According to the CNN/Money analysis, employers added 227,000 jobs and this figure was slightly better than the 225,000 that some economists had predicted. The numbers may have fueled “optimism about the recovery,” but the overall unemployment rate remained stalled at 8.3%. While some painted this as “encouraging” and argued that the jobs market “has turned a corner,” about 12.8 million people are still out of work with about 42% of those for six months or more.
Is the Economy Recovering?
CNN/Money highlights that the nation lost 4.4 million jobs before President Obama took office and that the last three months of job growth of 200,000 jobs per month is a “strong sign for the recovery going forward.”
But what the news agency fails to note is the millions of jobs that were lost after the president was sworn in, and in particular, the roughly 2.5 million private sector jobs slashed after Congress hastily passed the $787 billion stimulus package. Further, some economic forecasters contend that a far more robust job growth is needed, and that the gross domestic product figure of about 2% shows that the so-called recovery is tepid at best.
The silver lining in all these figures is that the private sector is still the “the main driver of job growth,” where jobs have been added for “every month since March 2010.” Moreover, the figures for February also show that the most solid hiring was in professional and business services where 82,000 jobs were added even though “more than half of those positions were at temp agencies.”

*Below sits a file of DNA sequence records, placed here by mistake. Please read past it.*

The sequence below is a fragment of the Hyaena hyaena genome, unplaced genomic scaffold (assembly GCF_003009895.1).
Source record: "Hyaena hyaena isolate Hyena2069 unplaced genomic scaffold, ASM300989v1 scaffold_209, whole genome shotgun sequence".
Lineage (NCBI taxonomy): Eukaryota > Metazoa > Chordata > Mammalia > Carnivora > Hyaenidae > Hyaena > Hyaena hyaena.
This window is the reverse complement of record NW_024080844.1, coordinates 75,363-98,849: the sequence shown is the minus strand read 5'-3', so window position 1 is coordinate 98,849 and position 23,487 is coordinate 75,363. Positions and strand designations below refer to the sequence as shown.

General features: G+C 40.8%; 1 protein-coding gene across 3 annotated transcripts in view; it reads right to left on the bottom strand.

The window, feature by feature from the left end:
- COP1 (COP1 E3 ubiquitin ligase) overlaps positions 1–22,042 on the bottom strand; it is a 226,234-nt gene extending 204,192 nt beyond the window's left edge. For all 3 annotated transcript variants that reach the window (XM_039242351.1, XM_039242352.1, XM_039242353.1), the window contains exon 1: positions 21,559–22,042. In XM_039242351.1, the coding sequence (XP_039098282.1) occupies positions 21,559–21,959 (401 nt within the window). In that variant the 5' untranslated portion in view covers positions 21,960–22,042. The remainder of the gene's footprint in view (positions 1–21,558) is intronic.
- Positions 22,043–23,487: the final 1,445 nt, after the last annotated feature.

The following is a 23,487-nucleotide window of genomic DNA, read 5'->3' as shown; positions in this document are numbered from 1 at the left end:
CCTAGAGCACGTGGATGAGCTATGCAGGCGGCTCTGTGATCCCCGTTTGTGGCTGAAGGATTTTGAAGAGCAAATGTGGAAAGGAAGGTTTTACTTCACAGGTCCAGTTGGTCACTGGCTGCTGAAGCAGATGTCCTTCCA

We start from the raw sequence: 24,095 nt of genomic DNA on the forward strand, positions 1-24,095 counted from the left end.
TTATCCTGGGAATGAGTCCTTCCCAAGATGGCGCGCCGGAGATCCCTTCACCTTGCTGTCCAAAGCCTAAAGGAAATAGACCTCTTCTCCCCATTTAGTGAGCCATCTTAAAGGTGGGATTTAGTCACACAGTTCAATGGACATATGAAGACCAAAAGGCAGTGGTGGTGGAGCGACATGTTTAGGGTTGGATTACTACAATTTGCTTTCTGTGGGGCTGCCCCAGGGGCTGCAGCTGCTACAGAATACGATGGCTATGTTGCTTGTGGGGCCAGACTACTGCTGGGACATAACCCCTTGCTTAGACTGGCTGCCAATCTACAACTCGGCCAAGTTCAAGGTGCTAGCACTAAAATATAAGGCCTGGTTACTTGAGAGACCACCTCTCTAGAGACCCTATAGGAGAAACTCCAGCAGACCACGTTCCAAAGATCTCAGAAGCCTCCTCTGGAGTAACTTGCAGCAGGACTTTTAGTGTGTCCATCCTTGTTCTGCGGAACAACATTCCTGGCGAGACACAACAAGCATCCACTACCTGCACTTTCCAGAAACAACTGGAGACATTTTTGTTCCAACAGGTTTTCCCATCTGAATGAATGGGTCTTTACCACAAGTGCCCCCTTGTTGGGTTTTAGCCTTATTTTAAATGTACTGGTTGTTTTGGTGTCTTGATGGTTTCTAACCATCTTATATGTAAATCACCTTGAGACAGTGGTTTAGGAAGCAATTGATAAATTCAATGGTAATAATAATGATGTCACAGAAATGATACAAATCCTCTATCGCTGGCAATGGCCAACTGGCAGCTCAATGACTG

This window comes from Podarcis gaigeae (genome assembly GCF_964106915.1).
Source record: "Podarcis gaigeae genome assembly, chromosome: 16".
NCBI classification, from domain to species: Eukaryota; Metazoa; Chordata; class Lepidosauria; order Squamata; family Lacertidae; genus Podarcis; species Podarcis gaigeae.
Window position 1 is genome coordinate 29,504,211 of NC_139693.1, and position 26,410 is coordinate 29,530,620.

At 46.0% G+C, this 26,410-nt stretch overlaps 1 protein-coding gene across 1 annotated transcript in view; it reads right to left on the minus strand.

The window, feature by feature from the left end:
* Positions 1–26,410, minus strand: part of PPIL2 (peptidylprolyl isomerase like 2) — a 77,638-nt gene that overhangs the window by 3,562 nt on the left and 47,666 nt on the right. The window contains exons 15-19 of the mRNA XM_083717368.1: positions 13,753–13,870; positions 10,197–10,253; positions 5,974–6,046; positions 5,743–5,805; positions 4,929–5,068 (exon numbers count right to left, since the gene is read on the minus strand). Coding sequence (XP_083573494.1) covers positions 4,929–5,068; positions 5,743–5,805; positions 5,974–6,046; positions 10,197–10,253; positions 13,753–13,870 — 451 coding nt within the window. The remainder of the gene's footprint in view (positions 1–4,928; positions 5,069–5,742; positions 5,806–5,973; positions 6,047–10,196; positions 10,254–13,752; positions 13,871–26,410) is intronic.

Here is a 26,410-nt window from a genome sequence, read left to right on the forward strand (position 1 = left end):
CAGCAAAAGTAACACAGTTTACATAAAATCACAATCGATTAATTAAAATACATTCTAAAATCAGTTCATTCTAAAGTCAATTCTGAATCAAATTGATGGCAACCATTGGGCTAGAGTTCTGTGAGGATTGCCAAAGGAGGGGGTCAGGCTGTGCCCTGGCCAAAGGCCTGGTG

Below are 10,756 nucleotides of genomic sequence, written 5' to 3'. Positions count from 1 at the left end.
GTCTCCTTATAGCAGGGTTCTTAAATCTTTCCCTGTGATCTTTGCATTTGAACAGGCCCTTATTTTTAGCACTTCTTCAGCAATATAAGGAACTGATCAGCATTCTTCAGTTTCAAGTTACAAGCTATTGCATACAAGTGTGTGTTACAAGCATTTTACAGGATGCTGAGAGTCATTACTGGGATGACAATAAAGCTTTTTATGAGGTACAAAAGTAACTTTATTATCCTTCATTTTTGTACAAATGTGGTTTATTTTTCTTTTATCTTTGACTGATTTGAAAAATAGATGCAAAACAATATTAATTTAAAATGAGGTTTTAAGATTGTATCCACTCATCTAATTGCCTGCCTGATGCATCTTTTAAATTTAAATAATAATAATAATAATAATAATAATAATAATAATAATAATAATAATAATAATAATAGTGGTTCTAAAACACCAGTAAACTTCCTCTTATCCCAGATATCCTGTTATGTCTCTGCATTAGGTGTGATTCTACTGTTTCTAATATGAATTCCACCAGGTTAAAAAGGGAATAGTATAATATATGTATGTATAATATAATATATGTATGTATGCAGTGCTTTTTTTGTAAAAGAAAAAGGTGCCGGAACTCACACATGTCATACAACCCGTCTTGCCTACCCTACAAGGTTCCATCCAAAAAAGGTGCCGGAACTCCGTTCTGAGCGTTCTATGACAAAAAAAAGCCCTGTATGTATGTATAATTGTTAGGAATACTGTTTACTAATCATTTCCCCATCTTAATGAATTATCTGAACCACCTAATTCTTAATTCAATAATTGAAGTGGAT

“What that tells us is, the demand for workers has increased to a significant degree, but the employers who want the additional workers are not yet confident in the sustainability of the recovery,” said Patrick O’Keefe, director of economic research at J.H. Cohn.
Some job placement pros believe these jobs will become “permanent” full time jobs and that the demand for positions in legal, accounting and health care is a trend that “typically occurs as a recovery strengthens.”
But the question remains as to just how strong any recovery will be given the fact that the real estate sector remains in the doldrums and housing is still the main driver of the US economy.
Kyle Colona is a New York based freelance writer and a Feature Writer for the Compliance Exchange. He has an extensive background in legal and regulatory affairs in the financial services sector and his work has appeared in a variety of print and on-line publications.